Stock Analysis

Is Extreme Networks (NASDAQ:EXTR) Using Too Much Debt?

NasdaqGS:EXTR
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Some say volatility, rather than debt, is the best way to think about risk as an investor, but Warren Buffett famously said that 'Volatility is far from synonymous with risk.' So it seems the smart money knows that debt - which is usually involved in bankruptcies - is a very important factor, when you assess how risky a company is. We note that Extreme Networks, Inc. (NASDAQ:EXTR) does have debt on its balance sheet. But should shareholders be worried about its use of debt?

When Is Debt Dangerous?

Debt assists a business until the business has trouble paying it off, either with new capital or with free cash flow. In the worst case scenario, a company can go bankrupt if it cannot pay its creditors. However, a more common (but still painful) scenario is that it has to raise new equity capital at a low price, thus permanently diluting shareholders. By replacing dilution, though, debt can be an extremely good tool for businesses that need capital to invest in growth at high rates of return. The first step when considering a company's debt levels is to consider its cash and debt together.

Check out our latest analysis for Extreme Networks

What Is Extreme Networks's Debt?

You can click the graphic below for the historical numbers, but it shows that Extreme Networks had US$258.5m of debt in December 2022, down from US$317.3m, one year before. However, because it has a cash reserve of US$203.3m, its net debt is less, at about US$55.2m.

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NasdaqGS:EXTR Debt to Equity History March 15th 2023

How Healthy Is Extreme Networks' Balance Sheet?

According to the last reported balance sheet, Extreme Networks had liabilities of US$529.1m due within 12 months, and liabilities of US$448.5m due beyond 12 months. Offsetting this, it had US$203.3m in cash and US$152.1m in receivables that were due within 12 months. So its liabilities outweigh the sum of its cash and (near-term) receivables by US$622.2m.

While this might seem like a lot, it is not so bad since Extreme Networks has a market capitalization of US$2.21b, and so it could probably strengthen its balance sheet by raising capital if it needed to. However, it is still worthwhile taking a close look at its ability to pay off debt.

We use two main ratios to inform us about debt levels relative to earnings. The first is net debt divided by earnings before interest, tax, depreciation, and amortization (EBITDA), while the second is how many times its earnings before interest and tax (EBIT) covers its interest expense (or its interest cover, for short). This way, we consider both the absolute quantum of the debt, as well as the interest rates paid on it.

Looking at its net debt to EBITDA of 0.50 and interest cover of 6.2 times, it seems to us that Extreme Networks is probably using debt in a pretty reasonable way. So we'd recommend keeping a close eye on the impact financing costs are having on the business. Fortunately, Extreme Networks grew its EBIT by 6.0% in the last year, making that debt load look even more manageable. There's no doubt that we learn most about debt from the balance sheet. But it is future earnings, more than anything, that will determine Extreme Networks's ability to maintain a healthy balance sheet going forward. So if you want to see what the professionals think, you might find this free report on analyst profit forecasts to be interesting.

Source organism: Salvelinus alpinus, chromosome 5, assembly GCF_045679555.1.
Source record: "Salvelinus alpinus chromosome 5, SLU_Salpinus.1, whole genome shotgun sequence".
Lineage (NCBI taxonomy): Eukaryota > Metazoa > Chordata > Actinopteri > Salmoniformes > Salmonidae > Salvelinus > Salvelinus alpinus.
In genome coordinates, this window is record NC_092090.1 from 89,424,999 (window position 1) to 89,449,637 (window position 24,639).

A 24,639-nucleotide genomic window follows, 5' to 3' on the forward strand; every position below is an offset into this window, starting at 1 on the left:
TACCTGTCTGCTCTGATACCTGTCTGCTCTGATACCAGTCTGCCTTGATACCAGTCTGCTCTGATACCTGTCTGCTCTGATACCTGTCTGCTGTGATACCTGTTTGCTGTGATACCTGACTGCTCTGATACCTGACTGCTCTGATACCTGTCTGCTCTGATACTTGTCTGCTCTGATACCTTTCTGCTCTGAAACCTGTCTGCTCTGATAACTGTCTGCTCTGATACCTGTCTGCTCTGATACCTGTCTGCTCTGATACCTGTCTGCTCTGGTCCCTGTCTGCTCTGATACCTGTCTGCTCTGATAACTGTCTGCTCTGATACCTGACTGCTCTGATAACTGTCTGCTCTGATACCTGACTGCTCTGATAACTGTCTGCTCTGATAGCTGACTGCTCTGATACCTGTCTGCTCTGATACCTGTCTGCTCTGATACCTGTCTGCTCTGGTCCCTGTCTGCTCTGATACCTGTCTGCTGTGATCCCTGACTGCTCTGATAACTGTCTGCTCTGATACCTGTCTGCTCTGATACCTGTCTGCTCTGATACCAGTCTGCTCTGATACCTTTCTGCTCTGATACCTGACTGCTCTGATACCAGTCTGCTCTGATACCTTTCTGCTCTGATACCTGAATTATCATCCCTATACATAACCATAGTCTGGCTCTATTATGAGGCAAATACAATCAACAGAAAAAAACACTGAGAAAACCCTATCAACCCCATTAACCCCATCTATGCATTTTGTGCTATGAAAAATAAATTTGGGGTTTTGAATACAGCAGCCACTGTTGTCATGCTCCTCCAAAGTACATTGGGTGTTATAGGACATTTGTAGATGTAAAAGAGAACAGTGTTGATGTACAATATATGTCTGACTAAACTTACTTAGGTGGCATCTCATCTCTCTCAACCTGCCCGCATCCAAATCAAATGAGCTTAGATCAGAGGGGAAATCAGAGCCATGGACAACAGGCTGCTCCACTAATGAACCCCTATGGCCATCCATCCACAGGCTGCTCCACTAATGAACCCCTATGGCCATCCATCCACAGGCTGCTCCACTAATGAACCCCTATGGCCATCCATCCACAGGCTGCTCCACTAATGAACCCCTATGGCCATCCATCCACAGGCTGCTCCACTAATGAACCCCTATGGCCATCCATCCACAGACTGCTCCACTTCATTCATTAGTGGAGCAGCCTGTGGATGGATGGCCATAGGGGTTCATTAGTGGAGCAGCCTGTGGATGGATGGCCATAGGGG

Finally, a company can only pay off debt with cold hard cash, not accounting profits. So we always check how much of that EBIT is translated into free cash flow. Happily for any shareholders, Extreme Networks actually produced more free cash flow than EBIT over the last two years. That sort of strong cash conversion gets us as excited as the crowd when the beat drops at a Daft Punk concert.

Our View

Happily, Extreme Networks's impressive conversion of EBIT to free cash flow implies it has the upper hand on its debt. And that's just the beginning of the good news since its net debt to EBITDA is also very heartening. Taking all this data into account, it seems to us that Extreme Networks takes a pretty sensible approach to debt. That means they are taking on a bit more risk, in the hope of boosting shareholder returns. The balance sheet is clearly the area to focus on when you are analysing debt. However, not all investment risk resides within the balance sheet - far from it. For example, we've discovered 1 warning sign for Extreme Networks that you should be aware of before investing here.

If you're interested in investing in businesses that can grow profits without the burden of debt, then check out this free list of growing businesses that have net cash on the balance sheet.

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This article by Simply Wall St is general in nature. We provide commentary based on historical data and analyst forecasts only using an unbiased methodology and our articles are not intended to be financial advice. It does not constitute a recommendation to buy or sell any stock, and does not take account of your objectives, or your financial situation. We aim to bring you long-term focused analysis driven by fundamental data. Note that our analysis may not factor in the latest price-sensitive company announcements or qualitative material. Simply Wall St has no position in any stocks mentioned.